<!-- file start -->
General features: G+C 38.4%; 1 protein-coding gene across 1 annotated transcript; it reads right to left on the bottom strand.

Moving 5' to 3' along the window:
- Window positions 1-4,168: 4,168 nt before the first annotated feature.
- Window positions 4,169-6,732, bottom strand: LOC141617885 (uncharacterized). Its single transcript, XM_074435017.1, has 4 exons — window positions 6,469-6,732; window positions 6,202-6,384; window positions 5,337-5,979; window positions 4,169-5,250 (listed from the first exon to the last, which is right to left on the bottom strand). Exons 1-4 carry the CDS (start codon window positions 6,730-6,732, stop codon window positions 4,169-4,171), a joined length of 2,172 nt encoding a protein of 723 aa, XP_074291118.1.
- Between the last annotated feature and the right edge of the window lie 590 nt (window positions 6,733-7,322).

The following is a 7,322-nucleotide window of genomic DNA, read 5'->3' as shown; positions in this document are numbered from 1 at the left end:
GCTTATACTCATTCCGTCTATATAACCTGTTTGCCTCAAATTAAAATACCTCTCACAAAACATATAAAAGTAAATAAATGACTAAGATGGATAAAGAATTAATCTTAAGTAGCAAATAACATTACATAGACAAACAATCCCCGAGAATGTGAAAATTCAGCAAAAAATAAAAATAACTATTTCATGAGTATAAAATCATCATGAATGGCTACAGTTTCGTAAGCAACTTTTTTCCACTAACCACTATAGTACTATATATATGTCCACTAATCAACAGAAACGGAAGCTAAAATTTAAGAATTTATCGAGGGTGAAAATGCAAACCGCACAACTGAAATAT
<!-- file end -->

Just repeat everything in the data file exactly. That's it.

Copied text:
General features: G+C 38.4%; 1 protein-coding gene across 1 annotated transcript; it reads right to left on the bottom strand.

Moving 5' to 3' along the window:
- Window positions 1-4,168: 4,168 nt before the first annotated feature.
- Window positions 4,169-6,732, bottom strand: LOC141617885 (uncharacterized). Its single transcript, XM_074435017.1, has 4 exons — window positions 6,469-6,732; window positions 6,202-6,384; window positions 5,337-5,979; window positions 4,169-5,250 (listed from the first exon to the last, which is right to left on the bottom strand). Exons 1-4 carry the CDS (start codon window positions 6,730-6,732, stop codon window positions 4,169-4,171), a joined length of 2,172 nt encoding a protein of 723 aa, XP_074291118.1.
- Between the last annotated feature and the right edge of the window lie 590 nt (window positions 6,733-7,322).

The following is a 7,322-nucleotide window of genomic DNA, read 5'->3' as shown; positions in this document are numbered from 1 at the left end:
GCTTATACTCATTCCGTCTATATAACCTGTTTGCCTCAAATTAAAATACCTCTCACAAAACATATAAAAGTAAATAAATGACTAAGATGGATAAAGAATTAATCTTAAGTAGCAAATAACATTACATAGACAAACAATCCCCGAGAATGTGAAAATTCAGCAAAAAATAAAAATAACTATTTCATGAGTATAAAATCATCATGAATGGCTACAGTTTCGTAAGCAACTTTTTTCCACTAACCACTATAGTACTATATATATGTCCACTAATCAACAGAAACGGAAGCTAAAATTTAAGAATTTATCGAGGGTGAAAATGCAAACCGCACAACTGAAATAT